YoungStar rates child care programs on a five-star scale using research-based quality indicators to:

  • Evaluate and rate the quality of care given by child care providers;
  • Help parents choose the best child care for their kids;
  • Support providers with tools and training to deliver high-quality early care; and
  • Set a consistent standard for child care quality in Wisconsin.

Click to see photos from the YoungStar news conference.

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WECA Food Program participants may now apply for a USDA Child Care Wellness Grant administered by the Wisconsin Child and Adult Care Food Program (CACFP) Sponsors Forum and the Wisconsin Department of Public Instruction. Selected grantees will be awarded a nutrition kit of their choice from the following: physical activity for kids, cooking with kids, or nutrition education. The grant is an opportunity for family child care providers to develop and implement policies that improve the overall nutrition, physical health, and well-being of children. Up to 300 providers will be chosen as pilot sites.

Selected pilot sites will be required to:

  • Attend a training workshop or view a training webcast;
  • complete a baseline evaluation;
  • participate in two sessions of on-site technical assistance;
  • and complete a post-evaluation.

Upon successful completion, participating sites will receive a framed certificate. All WECA Food Program participants are encouraged to apply. For consideration, Wellness Grant applications must be postmarked no later than August 12, 2011. Mail completed applications to:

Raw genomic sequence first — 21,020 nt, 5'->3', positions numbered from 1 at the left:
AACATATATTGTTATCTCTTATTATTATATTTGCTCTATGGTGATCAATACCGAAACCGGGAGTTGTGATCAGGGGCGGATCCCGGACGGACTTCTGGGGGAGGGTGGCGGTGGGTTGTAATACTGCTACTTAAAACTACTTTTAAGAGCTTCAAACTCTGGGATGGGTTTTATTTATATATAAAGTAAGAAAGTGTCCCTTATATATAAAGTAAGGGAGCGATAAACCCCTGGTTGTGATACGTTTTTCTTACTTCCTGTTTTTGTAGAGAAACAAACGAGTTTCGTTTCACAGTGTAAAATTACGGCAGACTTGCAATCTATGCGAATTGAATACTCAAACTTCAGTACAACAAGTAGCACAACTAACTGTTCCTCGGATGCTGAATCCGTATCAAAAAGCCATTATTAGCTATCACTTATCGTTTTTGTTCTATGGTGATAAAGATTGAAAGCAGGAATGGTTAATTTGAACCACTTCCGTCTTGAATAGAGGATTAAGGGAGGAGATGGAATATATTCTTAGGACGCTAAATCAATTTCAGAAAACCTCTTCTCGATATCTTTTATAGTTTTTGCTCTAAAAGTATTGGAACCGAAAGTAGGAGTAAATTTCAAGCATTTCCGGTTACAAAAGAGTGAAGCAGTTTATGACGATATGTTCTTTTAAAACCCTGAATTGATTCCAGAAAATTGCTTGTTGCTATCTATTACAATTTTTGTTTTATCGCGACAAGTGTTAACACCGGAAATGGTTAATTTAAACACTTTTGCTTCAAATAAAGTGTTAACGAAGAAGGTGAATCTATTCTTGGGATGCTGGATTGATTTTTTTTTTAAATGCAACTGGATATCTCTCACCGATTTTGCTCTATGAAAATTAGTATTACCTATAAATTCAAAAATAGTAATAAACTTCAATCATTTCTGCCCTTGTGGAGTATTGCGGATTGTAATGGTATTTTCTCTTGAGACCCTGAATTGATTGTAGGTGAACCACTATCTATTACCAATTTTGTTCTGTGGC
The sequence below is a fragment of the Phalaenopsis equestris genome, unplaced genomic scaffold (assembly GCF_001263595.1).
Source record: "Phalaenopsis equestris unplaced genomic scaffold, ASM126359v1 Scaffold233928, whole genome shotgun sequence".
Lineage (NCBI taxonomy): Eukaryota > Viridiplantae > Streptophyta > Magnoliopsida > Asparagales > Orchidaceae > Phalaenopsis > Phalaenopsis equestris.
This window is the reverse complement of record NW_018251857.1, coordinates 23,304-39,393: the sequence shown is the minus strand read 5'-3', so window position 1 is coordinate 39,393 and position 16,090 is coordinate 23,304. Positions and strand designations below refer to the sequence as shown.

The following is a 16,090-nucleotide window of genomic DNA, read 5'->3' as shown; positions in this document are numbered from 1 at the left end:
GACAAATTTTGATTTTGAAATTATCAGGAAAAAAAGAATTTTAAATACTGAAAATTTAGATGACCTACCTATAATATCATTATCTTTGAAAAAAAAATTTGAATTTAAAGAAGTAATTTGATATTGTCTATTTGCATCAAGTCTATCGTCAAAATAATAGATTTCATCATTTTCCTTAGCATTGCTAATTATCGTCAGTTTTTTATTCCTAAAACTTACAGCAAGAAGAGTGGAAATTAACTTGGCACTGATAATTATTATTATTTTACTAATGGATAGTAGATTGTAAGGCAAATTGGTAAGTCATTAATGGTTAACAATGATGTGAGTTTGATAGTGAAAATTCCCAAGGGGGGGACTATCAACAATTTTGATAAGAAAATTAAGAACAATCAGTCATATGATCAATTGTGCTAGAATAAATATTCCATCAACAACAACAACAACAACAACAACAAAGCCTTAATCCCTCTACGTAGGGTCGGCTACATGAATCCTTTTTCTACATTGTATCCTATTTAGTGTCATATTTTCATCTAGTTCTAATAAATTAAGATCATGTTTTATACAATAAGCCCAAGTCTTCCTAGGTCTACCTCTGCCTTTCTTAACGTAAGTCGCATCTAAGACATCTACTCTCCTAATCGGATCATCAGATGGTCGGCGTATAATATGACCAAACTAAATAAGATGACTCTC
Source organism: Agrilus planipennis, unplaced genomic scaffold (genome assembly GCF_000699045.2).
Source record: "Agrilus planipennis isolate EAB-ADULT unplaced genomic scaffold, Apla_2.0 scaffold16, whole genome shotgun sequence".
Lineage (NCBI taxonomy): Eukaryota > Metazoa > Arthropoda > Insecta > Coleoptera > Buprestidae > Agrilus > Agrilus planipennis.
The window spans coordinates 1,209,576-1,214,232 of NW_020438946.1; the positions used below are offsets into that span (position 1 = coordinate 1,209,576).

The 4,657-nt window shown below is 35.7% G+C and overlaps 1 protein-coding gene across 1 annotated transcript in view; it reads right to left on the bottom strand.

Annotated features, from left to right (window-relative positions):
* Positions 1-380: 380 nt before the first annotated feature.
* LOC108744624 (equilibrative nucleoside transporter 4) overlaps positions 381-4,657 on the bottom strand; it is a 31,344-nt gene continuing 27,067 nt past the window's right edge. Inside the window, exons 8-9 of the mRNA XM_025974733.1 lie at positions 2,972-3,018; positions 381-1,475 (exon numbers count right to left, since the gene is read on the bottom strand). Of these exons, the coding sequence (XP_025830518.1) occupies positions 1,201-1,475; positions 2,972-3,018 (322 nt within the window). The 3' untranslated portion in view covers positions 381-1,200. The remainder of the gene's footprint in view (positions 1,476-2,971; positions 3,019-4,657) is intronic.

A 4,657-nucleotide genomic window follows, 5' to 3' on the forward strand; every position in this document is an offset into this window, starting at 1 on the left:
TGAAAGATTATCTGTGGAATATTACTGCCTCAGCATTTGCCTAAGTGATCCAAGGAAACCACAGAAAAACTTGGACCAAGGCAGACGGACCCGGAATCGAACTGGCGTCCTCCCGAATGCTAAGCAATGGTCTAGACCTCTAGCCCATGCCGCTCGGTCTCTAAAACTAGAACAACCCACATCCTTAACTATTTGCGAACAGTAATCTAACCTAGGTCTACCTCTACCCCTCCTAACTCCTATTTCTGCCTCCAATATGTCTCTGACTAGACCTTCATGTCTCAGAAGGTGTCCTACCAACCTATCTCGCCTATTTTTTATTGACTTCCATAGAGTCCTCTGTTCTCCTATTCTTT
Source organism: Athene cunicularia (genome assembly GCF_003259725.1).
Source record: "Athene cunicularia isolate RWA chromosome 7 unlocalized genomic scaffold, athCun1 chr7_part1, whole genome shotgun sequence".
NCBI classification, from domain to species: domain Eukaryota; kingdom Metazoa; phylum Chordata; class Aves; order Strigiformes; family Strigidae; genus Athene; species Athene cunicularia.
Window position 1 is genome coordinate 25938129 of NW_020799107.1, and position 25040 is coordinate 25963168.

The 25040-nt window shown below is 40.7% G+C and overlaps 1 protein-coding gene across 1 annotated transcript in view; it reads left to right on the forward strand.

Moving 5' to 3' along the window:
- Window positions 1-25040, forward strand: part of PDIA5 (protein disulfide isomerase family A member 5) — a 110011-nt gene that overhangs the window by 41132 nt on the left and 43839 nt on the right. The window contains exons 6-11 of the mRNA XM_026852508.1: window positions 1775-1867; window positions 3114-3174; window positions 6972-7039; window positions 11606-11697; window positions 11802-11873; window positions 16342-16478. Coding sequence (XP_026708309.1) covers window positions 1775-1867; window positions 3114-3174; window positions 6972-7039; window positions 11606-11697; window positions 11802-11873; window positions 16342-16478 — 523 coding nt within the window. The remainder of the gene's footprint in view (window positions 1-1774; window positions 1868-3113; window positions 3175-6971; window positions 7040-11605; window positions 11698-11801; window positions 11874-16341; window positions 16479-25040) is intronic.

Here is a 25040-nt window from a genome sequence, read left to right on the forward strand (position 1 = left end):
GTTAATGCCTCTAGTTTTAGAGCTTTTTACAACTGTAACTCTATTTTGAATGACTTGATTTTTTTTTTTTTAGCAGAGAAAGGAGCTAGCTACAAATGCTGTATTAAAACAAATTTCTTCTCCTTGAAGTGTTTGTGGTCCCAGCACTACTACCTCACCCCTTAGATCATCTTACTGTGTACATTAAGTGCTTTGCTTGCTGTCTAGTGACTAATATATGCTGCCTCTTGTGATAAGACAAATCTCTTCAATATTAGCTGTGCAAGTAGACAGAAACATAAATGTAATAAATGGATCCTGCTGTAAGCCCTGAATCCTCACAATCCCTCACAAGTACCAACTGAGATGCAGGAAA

Wisconsin CACFP Sponsors Forum
PO Box 10384
Green Bay, WI 54307

To download an application, click here.

For questions, please call the WECA Food Program at 1-800-783-9322 ext. 7245 or contact your WECA Area Coordinator.

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WECA is excited to announce the release of a new workforce study, Child Care Professionals in 2010: The view from Wisconsin. WECA teamed up with the Public Policy Forum in Milwaukee to help create an accurate picture of the strengths and challenges in the field today. A group of early education stakeholders were pooled together to determine the focus areas of the study: education, experience, job satisfaction, and compensation. In each category, a set of questions were developed to survey three distinct groups: child care directors, group child care employees, and family child care providers.

The study revealed positive trends in the workforce, including:

  • Sixty-two percent of the survey respondents intending to pursue credit-based professional training and 41 percent planning to pursue non-credit training.
  • A 14 to 24 percent drop in the Wisconsin early care workforce turnover rate.
  • Only four percent of survey respondents claiming they were unsatisfied with their current jobs, and 96 percent claiming either “very satisfied” or “somewhat satisfied”.

The study recommends focusing on key areas to support the future of the early care workforce, including:

To read the study, Child Care Professionals in 2010: The view from Wisconsin, in its entirety, click here.

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Research has found that the credit-based education of child care providers is an important factor linked with high-quality early education programs. Unfortunately, with high turnover, low compensation, and increasing higher education costs, it is difficult for the early education workforce to gain these credits.

In a recent paper by Wisconsin Early Childhood Association and Wisconsin Council on Children and Families, entitled Milestones: Advancements to Pathways for Early Childhood Higher Education, the option of credit for prior learning is discussed as one way to:

  • Recognize all the non-credit training and experience that early childhood providers already have!
  • Begin on a pathway of achieving more credits, or degrees, at a Wisconsin college
  • Have a clear starting point when considering credit-based education

Read the full paper here and keep checking our blog to learn about the progress that WI technical colleges are making in terms of what credit for prior learning options they will offer to providers!